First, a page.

Meeting Time: The Easy Formula for Being Persuasive When You’re Put on the Spot

There’s nothing worse than being in an important meeting, getting put on the spot, and then not being able to verbalize your (great) ideas effectively. We’ve got an easy technique for communicating your thoughts to the bigwigs so you can continue your corporate domination.

By Sharí Alexander, Business Presentation Strategist

For a great article on running a meeting and meeting etiquette check out How to Run a Meeting on Art of Manliness.

During a typical meeting you are called upon to speak about an issue that is on the table. Here’s your moment! Here’s your opportunity to be noticed by your boss. Here’s your chance to say something and be heard….or fall flat on your face and make a fool of yourself.

Obviously, the latter option isn’t appealing or intentioned, and yet it happens. The door to future opportunities is often cracked open in impromptu and unexpected situations. Making a positive, professional impression during business meetings is a common situation for that door to budge open.

How can you be expected to speak eloquently on a subject matter you were not prepared for? How can you present yourself to the best of your abilities under so much pressure with the boss watching your every move? How can so much ride on a few moments in one meeting? The answers: it doesn’t matter. It doesn’t matter why it is expected you be brilliant. It doesn’t matter if there is pressure on you. It doesn’t matter why you are being judged. All that matters is that’s the reality. Fair or not, it just is.

Don’t worry. There is a technique that can help. When you are asked to express your ideas and opinions on the spot, there is a formula that is easy to use and easy to remember. It is the “Address, Answer, and Advantage Formula.”

Here’s how it works:

Address: When you first start speaking, address the situation. Synthesis the topic at hand. By briefly restating the question up for discussion or the problem being solved, you are clarifying the terms and framing your upcoming response. For example, “When it comes to bringing up our 3rd quarter revenues, I see our weakest area is in marketing and publicity.”

Answer: Next you provide your insights and suggestions that could provide an answer to the situation. What steps should be taken? Who would be responsible for what? Be succinct in your answers. If you babble on too much, you will dilute the powerfulness of your presence and your response. For example, “Perhaps to best address the problem is to create a more structured marketing strategy. Gathering statistics on each campaign would be helpful so that we can track the effectiveness of them and compare the results.”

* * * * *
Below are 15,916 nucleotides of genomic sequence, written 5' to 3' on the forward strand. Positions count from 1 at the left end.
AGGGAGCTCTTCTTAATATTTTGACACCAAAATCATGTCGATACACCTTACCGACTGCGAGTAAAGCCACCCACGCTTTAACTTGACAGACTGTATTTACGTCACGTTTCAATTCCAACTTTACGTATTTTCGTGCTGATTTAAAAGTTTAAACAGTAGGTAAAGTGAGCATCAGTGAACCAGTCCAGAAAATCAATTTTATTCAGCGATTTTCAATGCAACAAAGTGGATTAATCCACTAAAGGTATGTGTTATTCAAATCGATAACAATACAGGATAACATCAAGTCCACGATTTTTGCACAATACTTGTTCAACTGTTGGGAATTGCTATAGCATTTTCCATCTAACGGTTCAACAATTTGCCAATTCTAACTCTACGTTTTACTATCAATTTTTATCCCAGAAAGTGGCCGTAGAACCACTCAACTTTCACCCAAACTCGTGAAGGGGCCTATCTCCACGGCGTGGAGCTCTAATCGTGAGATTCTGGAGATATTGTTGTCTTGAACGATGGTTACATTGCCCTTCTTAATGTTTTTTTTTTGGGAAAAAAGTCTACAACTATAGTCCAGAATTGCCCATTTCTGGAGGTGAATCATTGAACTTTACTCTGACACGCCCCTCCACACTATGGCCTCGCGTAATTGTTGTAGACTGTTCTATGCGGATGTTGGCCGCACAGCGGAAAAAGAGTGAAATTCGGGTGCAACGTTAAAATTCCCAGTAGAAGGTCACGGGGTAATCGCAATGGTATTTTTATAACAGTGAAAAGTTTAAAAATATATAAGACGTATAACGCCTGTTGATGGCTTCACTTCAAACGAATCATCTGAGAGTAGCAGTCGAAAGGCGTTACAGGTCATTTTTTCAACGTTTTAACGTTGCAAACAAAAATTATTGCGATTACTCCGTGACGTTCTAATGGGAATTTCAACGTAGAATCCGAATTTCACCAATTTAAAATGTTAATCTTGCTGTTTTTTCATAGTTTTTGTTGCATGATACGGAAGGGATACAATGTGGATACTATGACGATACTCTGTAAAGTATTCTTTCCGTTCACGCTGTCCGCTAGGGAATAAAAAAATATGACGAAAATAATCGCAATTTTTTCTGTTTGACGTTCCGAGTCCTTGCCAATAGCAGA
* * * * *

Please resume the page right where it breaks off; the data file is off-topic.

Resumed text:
Advantage: This is the most important element to this formula! You must state the advantages of your answers. How will the people in the meeting benefit from your suggestions? How will the company be better if your ideas are implemented? Everyone wants to know what’s in it for them. Don’t expect them to easily infer the advantages by themselves. You must clearly state the advantages, making it apparent why your suggestions are superior. For example, “If we use this structure, it will save our team hours of struggle with trial and error in the future.”

By using this functional technique, you will be able to clearly communicate your ideas even at a moment’s notice. The “Address, Answer, and Advantage Formula,” makes your ideas crisper, well-structured, and very persuasive. When you define the situation, make your suggestions, and state the benefits to everyone involved, your ideas will more likely be implemented. And when they work…your get the credit! Remember to use this powerful and influential technique at your next meeting.

Note: If you found this article helpful, did you notice how it was structured?

Sharí Alexander is a business presentation strategist and professional speaker who helps professionals get what they want when they speak. As the president of Presenting Matters, her many clients have included an Emmy Award® winning executive, an NFL player, and an ESPN announcer. Sharí travels the country providing communication programs in her many keynotes, workshops, seminars, and private coaching. She may be reached at 918.346.8506 or shari@presentingmatters.com.